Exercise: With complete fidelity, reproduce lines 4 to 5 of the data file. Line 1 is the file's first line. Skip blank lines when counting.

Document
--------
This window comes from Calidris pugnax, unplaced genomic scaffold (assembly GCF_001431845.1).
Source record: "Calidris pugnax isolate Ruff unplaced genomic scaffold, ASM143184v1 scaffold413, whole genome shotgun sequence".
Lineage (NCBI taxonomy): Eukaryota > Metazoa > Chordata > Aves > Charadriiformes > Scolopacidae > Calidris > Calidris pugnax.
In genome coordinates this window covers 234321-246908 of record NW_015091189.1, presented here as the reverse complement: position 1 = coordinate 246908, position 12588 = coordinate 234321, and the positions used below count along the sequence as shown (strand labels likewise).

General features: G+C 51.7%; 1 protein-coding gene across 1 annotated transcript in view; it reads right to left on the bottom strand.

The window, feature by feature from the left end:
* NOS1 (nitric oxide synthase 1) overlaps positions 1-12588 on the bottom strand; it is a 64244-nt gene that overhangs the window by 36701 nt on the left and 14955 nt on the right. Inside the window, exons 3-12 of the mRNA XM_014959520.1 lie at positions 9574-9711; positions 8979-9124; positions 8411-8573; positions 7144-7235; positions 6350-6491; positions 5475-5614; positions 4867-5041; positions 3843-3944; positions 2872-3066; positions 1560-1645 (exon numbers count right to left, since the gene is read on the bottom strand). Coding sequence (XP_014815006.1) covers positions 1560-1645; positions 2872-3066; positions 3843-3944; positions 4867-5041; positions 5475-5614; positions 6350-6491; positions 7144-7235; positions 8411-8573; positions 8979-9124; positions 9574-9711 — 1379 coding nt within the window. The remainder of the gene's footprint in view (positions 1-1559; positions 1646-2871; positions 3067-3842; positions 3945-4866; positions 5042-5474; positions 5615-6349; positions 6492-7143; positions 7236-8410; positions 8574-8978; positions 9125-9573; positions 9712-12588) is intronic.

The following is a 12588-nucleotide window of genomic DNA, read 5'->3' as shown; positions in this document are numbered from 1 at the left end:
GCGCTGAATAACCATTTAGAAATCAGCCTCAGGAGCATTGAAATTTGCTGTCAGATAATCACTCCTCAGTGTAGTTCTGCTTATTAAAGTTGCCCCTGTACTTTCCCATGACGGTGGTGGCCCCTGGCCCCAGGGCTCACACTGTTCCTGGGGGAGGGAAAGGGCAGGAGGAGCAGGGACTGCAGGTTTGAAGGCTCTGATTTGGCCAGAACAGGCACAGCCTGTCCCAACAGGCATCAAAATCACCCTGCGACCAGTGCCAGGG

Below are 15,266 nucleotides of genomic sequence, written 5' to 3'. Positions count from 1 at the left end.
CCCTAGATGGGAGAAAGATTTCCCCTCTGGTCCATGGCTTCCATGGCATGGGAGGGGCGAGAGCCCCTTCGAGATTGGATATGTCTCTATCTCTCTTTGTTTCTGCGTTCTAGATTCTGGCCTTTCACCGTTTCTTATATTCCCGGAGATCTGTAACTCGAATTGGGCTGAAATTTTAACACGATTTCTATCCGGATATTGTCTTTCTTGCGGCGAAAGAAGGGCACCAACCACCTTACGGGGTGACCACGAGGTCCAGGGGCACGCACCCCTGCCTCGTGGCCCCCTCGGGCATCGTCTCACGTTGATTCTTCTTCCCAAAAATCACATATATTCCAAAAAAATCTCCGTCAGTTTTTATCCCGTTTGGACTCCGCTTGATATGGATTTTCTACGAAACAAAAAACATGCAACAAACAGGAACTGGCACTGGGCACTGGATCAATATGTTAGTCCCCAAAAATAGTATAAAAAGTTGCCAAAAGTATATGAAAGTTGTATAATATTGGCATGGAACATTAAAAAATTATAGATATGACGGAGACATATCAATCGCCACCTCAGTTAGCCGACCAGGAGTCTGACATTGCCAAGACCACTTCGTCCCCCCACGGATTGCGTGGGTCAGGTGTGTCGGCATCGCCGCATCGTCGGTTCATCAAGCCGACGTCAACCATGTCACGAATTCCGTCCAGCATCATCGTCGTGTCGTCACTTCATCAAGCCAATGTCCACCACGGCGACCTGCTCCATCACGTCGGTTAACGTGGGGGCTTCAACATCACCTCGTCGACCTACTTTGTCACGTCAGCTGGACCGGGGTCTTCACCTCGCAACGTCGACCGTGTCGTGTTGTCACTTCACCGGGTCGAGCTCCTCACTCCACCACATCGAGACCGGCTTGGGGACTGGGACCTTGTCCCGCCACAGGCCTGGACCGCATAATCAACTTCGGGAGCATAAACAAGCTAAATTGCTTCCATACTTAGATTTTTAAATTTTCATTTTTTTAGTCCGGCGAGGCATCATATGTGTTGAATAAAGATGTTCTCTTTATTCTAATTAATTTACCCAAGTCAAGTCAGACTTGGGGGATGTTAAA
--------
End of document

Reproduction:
In genome coordinates this window covers 234321-246908 of record NW_015091189.1, presented here as the reverse complement: position 1 = coordinate 246908, position 12588 = coordinate 234321, and the positions used below count along the sequence as shown (strand labels likewise).

General features: G+C 51.7%; 1 protein-coding gene across 1 annotated transcript in view; it reads right to left on the bottom strand.